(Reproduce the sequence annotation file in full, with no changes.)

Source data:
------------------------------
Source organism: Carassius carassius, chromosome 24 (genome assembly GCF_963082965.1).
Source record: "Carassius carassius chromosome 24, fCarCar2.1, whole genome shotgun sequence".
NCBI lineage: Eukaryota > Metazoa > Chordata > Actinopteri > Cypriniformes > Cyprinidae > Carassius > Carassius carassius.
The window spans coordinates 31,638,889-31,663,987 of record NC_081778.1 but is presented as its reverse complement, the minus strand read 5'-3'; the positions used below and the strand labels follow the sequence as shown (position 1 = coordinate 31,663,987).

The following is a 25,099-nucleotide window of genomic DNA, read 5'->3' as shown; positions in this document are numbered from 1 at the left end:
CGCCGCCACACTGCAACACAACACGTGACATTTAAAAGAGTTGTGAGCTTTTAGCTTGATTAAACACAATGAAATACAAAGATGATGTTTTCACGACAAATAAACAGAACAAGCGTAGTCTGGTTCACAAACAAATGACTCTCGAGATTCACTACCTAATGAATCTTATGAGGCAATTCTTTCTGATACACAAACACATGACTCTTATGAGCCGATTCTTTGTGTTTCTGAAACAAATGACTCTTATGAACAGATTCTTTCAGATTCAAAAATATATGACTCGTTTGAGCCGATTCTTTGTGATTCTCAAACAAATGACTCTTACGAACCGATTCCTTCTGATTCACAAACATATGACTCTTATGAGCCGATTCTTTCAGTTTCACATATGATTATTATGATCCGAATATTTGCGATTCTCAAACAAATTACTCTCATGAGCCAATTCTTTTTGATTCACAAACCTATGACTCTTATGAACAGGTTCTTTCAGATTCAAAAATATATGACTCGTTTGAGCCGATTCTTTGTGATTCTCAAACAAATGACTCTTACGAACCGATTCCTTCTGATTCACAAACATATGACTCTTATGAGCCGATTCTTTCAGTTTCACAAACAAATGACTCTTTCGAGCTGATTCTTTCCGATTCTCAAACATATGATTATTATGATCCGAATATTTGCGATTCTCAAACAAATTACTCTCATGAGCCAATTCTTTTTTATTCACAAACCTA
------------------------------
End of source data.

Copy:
Source organism: Carassius carassius, chromosome 24 (genome assembly GCF_963082965.1).
Source record: "Carassius carassius chromosome 24, fCarCar2.1, whole genome shotgun sequence".
NCBI lineage: Eukaryota > Metazoa > Chordata > Actinopteri > Cypriniformes > Cyprinidae > Carassius > Carassius carassius.
The window spans coordinates 31,638,889-31,663,987 of record NC_081778.1 but is presented as its reverse complement, the minus strand read 5'-3'; the positions used below and the strand labels follow the sequence as shown (position 1 = coordinate 31,663,987).

The following is a 25,099-nucleotide window of genomic DNA, read 5'->3' as shown; positions in this document are numbered from 1 at the left end:
CGCCGCCACACTGCAACACAACACGTGACATTTAAAAGAGTTGTGAGCTTTTAGCTTGATTAAACACAATGAAATACAAAGATGATGTTTTCACGACAAATAAACAGAACAAGCGTAGTCTGGTTCACAAACAAATGACTCTCGAGATTCACTACCTAATGAATCTTATGAGGCAATTCTTTCTGATACACAAACACATGACTCTTATGAGCCGATTCTTTGTGTTTCTGAAACAAATGACTCTTATGAACAGATTCTTTCAGATTCAAAAATATATGACTCGTTTGAGCCGATTCTTTGTGATTCTCAAACAAATGACTCTTACGAACCGATTCCTTCTGATTCACAAACATATGACTCTTATGAGCCGATTCTTTCAGTTTCACATATGATTATTATGATCCGAATATTTGCGATTCTCAAACAAATTACTCTCATGAGCCAATTCTTTTTGATTCACAAACCTATGACTCTTATGAACAGGTTCTTTCAGATTCAAAAATATATGACTCGTTTGAGCCGATTCTTTGTGATTCTCAAACAAATGACTCTTACGAACCGATTCCTTCTGATTCACAAACATATGACTCTTATGAGCCGATTCTTTCAGTTTCACAAACAAATGACTCTTTCGAGCTGATTCTTTCCGATTCTCAAACATATGATTATTATGATCCGAATATTTGCGATTCTCAAACAAATTACTCTCATGAGCCAATTCTTTTTTATTCACAAACCTA